Tomorrow marks the 40th anniversary of Queen’s monumental prog-opera-pop-metal hit “Bohemian Rhapsody,” a tune that topped the charts in the U.K. in 1975 and then nearly repeated the feat in America in 1992 thanks to an especially iconic lip-sync in Wayne’s World. Its influence cannot be overstated, practically inventing the music video seven years before MTV went on the air. But to this day nothing sounds quite like it. The band is releasing their much-bootlegged 1975 London Hammersmith BBC broadcast as Queen – A Night at the Odeon – Hammersmith this holiday season and Rolling Stone caught up with Brian May to reminisce over the iconic, generation-crossing hit.
When you were recording “Bohemian Rhapsody,” did you have any idea what a big deal it was going to be?
I don’t think anybody thought that. We were just thinking, “This is fun, this is interesting, this’ll be something that people enjoy.” Freddie [Mercury] wrote it. Of course we all interacted, we all contributed bits and pieces and argued as we always did, but it was Freddie’s baby and everyone respected that in the end.
We had an unwritten law that whoever brought the song in would have the final say in how it turned out. But we weren’t that shocked, because we were used to that way of working and we’d done things like “My Fairy King” on the first album, and lots of complexity on Queen II, so it wasn’t unusual for Freddie to come in and have this rather baroque-sounding backing track and wondering what was going to go on top. Probably the most unusual thing was, John [Deacon] said to him, “What are you going to call it then, is it called ‘Mama?'” And Freddie went, “No, I think we’ll call it ‘Bohemian Rhapsody.'” And there was a little silence, everybody thought, “Okaaay…” I don’t think anybody said, “Why?” but there it was. How strange to call a song “Bohemian Rhapsody,” but it just suits it down to the ground and it became a milestone. But nobody knew.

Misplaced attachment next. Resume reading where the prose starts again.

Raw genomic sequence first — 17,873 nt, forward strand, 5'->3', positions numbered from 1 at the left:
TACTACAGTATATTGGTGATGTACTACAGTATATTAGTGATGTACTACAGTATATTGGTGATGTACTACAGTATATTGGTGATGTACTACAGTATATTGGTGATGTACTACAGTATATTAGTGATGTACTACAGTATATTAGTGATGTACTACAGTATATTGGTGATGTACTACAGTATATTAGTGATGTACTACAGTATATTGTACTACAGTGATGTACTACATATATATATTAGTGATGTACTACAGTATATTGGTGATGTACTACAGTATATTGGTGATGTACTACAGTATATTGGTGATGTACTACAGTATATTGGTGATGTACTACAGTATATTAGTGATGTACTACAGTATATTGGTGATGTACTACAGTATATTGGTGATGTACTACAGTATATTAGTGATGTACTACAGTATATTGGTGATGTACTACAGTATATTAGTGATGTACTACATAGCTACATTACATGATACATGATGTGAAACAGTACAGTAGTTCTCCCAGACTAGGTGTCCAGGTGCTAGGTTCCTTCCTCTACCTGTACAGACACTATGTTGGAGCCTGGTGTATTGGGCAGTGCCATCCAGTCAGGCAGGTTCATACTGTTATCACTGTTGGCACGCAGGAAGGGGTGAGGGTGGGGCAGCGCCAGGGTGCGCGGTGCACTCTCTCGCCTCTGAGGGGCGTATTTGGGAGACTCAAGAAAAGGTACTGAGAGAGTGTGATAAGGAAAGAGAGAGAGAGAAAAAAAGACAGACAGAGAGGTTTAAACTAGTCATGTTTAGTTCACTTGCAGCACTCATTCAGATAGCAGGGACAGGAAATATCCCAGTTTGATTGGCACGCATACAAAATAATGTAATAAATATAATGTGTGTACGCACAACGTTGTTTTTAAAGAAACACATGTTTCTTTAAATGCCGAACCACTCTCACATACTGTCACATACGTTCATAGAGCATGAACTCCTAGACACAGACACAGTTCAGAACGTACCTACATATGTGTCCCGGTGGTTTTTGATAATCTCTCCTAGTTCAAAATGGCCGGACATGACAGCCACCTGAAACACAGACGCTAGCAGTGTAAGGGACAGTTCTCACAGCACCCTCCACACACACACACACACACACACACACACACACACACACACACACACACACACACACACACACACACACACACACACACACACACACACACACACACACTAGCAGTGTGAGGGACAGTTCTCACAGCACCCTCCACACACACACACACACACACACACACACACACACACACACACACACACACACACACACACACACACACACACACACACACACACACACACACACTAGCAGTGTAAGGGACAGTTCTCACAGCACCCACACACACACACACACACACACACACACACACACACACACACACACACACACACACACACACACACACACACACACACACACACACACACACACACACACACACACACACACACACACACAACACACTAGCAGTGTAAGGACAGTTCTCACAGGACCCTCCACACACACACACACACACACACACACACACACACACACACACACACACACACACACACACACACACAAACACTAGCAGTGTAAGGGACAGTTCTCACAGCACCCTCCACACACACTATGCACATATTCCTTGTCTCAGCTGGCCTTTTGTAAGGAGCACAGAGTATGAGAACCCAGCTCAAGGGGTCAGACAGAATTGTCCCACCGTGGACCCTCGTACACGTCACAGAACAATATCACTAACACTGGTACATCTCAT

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How did you feel about the Wayne’s World scene when you heard about it?
Mike Myers phoned me up and said, “We’ve got this thing which we think is great, do you want to hear it?” And I said, “Yeah.” And he said, “Do you think Freddie would want to hear it?” Now Freddie was really sick by that time but I said, “Yeah, I’m sure he will.” Mike gave me a tape which I took ’round to Freddie and played to him and Freddie loved it, he just laughed and thought it was great, this little video.
It’s odd because that was a huge thing in the States. You’ve got two events there – you’ve got Wayne’s World and Freddie dying which, looking back on it, is the oddest thing and it did become a sort of rebirth for us in the States. We have a strange history with the States. We worked there more than anywhere in the world in the early days, we’d generally tour there for months and then do a couple of months in other places, and then go back in the studio again. So life was more or less all about touring the States and recording.